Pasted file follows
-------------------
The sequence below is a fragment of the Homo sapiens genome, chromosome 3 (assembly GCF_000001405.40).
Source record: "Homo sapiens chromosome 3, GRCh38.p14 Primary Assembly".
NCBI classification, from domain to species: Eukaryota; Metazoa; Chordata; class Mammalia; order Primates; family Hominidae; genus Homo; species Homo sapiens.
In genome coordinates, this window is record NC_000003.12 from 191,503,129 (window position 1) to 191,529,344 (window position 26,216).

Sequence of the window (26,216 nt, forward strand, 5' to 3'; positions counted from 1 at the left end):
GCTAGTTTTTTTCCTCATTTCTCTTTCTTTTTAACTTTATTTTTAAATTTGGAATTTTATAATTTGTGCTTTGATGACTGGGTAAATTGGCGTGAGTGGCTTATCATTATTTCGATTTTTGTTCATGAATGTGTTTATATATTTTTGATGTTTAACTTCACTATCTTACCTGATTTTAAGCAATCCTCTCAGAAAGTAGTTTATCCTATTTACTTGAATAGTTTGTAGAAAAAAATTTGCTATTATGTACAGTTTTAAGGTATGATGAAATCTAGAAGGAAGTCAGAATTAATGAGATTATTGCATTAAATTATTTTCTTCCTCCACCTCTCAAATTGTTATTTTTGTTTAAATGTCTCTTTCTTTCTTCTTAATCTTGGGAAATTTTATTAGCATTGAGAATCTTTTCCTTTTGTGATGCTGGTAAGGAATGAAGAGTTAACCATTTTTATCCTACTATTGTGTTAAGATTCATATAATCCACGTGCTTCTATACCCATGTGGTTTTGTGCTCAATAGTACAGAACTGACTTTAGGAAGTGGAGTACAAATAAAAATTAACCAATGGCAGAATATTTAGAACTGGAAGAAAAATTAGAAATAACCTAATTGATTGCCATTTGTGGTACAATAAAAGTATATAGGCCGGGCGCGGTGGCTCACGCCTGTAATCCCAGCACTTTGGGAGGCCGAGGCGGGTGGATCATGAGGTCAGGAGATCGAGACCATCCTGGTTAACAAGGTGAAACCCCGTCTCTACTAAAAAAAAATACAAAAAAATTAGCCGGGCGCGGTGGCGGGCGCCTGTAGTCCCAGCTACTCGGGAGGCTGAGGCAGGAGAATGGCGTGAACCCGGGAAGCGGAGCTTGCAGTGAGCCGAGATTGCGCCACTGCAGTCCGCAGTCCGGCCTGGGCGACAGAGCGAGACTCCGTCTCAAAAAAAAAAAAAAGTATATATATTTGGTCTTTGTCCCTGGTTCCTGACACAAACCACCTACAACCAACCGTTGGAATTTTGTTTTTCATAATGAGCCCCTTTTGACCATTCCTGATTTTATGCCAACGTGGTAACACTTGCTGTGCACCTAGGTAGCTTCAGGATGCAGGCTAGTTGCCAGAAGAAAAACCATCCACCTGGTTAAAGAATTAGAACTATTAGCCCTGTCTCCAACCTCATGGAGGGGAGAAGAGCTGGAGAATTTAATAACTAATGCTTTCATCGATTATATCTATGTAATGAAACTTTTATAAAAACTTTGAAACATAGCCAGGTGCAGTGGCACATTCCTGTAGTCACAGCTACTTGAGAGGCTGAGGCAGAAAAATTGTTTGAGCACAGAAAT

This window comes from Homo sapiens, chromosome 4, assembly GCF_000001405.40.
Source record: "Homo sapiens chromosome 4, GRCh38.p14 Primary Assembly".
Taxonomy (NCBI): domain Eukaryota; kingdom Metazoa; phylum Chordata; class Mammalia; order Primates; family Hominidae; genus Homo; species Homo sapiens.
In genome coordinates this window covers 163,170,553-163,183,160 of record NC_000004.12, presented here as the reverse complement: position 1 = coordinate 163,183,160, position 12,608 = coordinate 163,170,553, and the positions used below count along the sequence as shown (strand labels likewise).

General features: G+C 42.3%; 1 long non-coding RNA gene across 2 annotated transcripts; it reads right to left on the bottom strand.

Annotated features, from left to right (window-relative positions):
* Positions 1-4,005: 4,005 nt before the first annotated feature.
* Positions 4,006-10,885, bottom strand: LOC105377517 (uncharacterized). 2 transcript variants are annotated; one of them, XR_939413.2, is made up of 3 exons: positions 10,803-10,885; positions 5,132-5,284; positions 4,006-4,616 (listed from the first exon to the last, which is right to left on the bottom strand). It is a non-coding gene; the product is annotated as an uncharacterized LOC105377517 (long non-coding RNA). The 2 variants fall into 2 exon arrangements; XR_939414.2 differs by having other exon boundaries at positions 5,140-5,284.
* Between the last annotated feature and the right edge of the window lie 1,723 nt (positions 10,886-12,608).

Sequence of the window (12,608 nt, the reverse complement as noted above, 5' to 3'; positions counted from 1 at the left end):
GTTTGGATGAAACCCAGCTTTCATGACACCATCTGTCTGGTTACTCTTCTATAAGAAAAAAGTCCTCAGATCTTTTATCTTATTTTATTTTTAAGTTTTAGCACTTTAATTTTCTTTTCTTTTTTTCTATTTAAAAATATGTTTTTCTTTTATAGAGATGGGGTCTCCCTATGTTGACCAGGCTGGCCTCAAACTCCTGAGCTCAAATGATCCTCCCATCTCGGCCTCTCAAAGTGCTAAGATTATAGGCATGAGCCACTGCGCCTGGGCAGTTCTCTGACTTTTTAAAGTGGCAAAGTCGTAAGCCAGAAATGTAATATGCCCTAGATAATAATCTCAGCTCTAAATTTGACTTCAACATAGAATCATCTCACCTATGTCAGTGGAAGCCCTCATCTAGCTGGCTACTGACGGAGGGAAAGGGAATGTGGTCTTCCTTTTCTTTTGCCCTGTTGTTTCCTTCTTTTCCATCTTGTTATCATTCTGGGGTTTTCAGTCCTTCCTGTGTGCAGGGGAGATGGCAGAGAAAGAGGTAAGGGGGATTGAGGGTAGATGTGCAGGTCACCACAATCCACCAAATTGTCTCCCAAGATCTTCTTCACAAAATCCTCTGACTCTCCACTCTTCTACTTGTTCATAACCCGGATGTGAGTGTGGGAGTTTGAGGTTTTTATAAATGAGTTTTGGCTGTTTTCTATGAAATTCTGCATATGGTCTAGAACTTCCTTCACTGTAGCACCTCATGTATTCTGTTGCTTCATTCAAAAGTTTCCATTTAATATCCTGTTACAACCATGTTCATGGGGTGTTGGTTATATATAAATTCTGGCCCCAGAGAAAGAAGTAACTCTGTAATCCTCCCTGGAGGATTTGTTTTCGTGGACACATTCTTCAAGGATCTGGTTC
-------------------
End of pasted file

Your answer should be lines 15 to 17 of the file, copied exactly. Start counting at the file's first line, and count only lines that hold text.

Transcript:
* Between the last annotated feature and the right edge of the window lie 1,723 nt (positions 10,886-12,608).

Sequence of the window (12,608 nt, the reverse complement as noted above, 5' to 3'; positions counted from 1 at the left end):
GTTTGGATGAAACCCAGCTTTCATGACACCATCTGTCTGGTTACTCTTCTATAAGAAAAAAGTCCTCAGATCTTTTATCTTATTTTATTTTTAAGTTTTAGCACTTTAATTTTCTTTTCTTTTTTTCTATTTAAAAATATGTTTTTCTTTTATAGAGATGGGGTCTCCCTATGTTGACCAGGCTGGCCTCAAACTCCTGAGCTCAAATGATCCTCCCATCTCGGCCTCTCAAAGTGCTAAGATTATAGGCATGAGCCACTGCGCCTGGGCAGTTCTCTGACTTTTTAAAGTGGCAAAGTCGTAAGCCAGAAATGTAATATGCCCTAGATAATAATCTCAGCTCTAAATTTGACTTCAACATAGAATCATCTCACCTATGTCAGTGGAAGCCCTCATCTAGCTGGCTACTGACGGAGGGAAAGGGAATGTGGTCTTCCTTTTCTTTTGCCCTGTTGTTTCCTTCTTTTCCATCTTGTTATCATTCTGGGGTTTTCAGTCCTTCCTGTGTGCAGGGGAGATGGCAGAGAAAGAGGTAAGGGGGATTGAGGGTAGATGTGCAGGTCACCACAATCCACCAAATTGTCTCCCAAGATCTTCTTCACAAAATCCTCTGACTCTCCACTCTTCTACTTGTTCATAACCCGGATGTGAGTGTGGGAGTTTGAGGTTTTTATAAATGAGTTTTGGCTGTTTTCTATGAAATTCTGCATATGGTCTAGAACTTCCTTCACTGTAGCACCTCATGTATTCTGTTGCTTCATTCAAAAGTTTCCATTTAATATCCTGTTACAACCATGTTCATGGGGTGTTGGTTATATATAAATTCTGGCCCCAGAGAAAGAAGTAACTCTGTAATCCTCCCTGGAGGATTTGTTTTCGTGGACACATTCTTCAAGGATCTGGTTC